Asked if Indiana should give the guard the resources to hold courts-martial — rather than block members from demanding them — key lawmakers acknowledged some need, but to varying degrees.
“If the issue is that you don’t have the resources or locations, that might be something we need to look at,” Senate Pro Tem Rodric Bray told reporters Thursday. “I’ll tell you the other side … I’m not sure for these these minor issues that we really want our National Guard using their time and their resources to do that more lengthy process.”
“If this [bill] is what they want, I’m very happy to support it,” Bray added.
House Speaker Todd Huston congratulated Senators for passing the bill in comments to reporters. Meanwhile, House Minority Leader Phil GiaQuinta said he hoped [Governor Eric] Holcomb would find room in the budget for trial resources.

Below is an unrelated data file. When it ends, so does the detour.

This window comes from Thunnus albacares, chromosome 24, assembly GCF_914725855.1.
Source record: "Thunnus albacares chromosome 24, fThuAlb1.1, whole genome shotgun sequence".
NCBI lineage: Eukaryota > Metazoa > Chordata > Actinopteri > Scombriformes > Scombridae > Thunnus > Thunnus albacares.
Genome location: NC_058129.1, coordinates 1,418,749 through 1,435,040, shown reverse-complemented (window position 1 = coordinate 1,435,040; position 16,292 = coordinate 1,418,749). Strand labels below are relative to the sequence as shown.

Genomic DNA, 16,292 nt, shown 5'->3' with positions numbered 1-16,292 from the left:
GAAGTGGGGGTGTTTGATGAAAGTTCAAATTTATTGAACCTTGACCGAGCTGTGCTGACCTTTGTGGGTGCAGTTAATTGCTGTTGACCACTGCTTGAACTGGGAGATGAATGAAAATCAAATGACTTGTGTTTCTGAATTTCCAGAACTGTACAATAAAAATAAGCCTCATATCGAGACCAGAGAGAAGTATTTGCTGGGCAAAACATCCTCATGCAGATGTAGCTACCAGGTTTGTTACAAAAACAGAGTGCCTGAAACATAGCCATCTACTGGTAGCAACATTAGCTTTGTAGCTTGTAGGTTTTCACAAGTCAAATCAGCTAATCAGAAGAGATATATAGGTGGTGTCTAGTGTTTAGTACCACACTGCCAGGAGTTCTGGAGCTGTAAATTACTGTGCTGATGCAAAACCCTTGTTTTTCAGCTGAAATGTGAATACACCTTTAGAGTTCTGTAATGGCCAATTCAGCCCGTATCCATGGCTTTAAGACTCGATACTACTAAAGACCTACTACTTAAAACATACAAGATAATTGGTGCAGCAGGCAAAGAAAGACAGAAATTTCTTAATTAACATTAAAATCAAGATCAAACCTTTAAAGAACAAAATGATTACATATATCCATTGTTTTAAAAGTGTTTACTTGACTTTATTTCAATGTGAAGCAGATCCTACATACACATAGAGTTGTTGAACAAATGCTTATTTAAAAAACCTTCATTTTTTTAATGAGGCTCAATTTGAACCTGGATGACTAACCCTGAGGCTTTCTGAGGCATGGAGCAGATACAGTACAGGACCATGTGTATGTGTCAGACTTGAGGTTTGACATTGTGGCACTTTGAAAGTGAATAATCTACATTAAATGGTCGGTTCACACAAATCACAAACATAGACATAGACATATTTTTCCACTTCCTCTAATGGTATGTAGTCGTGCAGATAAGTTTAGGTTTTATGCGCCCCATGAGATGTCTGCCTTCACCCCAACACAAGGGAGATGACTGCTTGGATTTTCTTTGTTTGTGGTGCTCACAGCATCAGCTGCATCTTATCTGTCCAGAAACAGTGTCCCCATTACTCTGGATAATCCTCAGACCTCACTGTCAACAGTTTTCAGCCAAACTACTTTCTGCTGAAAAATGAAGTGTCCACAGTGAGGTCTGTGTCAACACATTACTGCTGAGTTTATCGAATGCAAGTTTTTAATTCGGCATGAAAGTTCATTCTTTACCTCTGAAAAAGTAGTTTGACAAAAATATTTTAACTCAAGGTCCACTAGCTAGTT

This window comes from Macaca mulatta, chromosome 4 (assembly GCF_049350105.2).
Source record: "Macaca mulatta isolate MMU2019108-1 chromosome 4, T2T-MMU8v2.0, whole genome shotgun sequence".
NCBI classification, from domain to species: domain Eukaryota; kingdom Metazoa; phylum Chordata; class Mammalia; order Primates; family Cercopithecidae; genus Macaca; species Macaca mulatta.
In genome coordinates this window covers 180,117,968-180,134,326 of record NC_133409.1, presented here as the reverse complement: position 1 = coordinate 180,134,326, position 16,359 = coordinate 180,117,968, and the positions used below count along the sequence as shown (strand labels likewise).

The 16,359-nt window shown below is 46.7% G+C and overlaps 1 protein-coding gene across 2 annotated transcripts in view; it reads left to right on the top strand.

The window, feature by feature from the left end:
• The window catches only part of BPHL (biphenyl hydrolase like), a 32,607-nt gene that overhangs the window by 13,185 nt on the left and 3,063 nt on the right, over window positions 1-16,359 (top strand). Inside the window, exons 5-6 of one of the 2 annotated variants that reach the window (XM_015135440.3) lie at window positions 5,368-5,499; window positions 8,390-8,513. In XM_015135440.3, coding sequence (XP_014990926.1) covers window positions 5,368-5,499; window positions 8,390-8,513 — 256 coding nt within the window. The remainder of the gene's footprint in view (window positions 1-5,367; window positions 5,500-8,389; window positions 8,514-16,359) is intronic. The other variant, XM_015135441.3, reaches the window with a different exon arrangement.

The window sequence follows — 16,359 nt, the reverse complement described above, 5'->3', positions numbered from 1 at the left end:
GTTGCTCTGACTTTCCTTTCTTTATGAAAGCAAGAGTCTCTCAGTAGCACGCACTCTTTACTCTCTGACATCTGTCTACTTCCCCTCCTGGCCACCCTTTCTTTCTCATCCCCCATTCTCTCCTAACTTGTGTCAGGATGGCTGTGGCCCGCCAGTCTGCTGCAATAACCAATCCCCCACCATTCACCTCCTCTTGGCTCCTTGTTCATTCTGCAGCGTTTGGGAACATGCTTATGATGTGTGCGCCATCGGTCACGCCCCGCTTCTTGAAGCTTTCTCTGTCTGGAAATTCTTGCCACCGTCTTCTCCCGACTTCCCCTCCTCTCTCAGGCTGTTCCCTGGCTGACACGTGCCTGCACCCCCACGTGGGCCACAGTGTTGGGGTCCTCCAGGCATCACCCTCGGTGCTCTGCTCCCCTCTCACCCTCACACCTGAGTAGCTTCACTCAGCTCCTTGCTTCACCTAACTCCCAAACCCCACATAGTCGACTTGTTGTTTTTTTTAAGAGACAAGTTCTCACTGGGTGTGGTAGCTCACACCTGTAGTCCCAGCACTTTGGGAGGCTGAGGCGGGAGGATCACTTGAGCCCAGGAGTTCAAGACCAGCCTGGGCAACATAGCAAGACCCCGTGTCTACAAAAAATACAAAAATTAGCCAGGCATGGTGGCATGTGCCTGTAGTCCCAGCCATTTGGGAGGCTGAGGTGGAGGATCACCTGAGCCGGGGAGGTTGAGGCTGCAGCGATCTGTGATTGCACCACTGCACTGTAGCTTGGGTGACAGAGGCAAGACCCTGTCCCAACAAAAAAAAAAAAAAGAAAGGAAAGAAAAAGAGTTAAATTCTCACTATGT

Guard leaders said there’d been four reported sexual assault cases last year, but didn’t ask Holcomb to convene courts-martial even for those cases, WFYI reported. It is unclear the outcome of those cases.
It would be nice to know if the four 2022 sexual assault cases were referred to civilian prosecutors.
When signed, the measure will create a major discrepancy between the rights of Indiana National Guard and Air National Guard personnel and those of federal military personnel.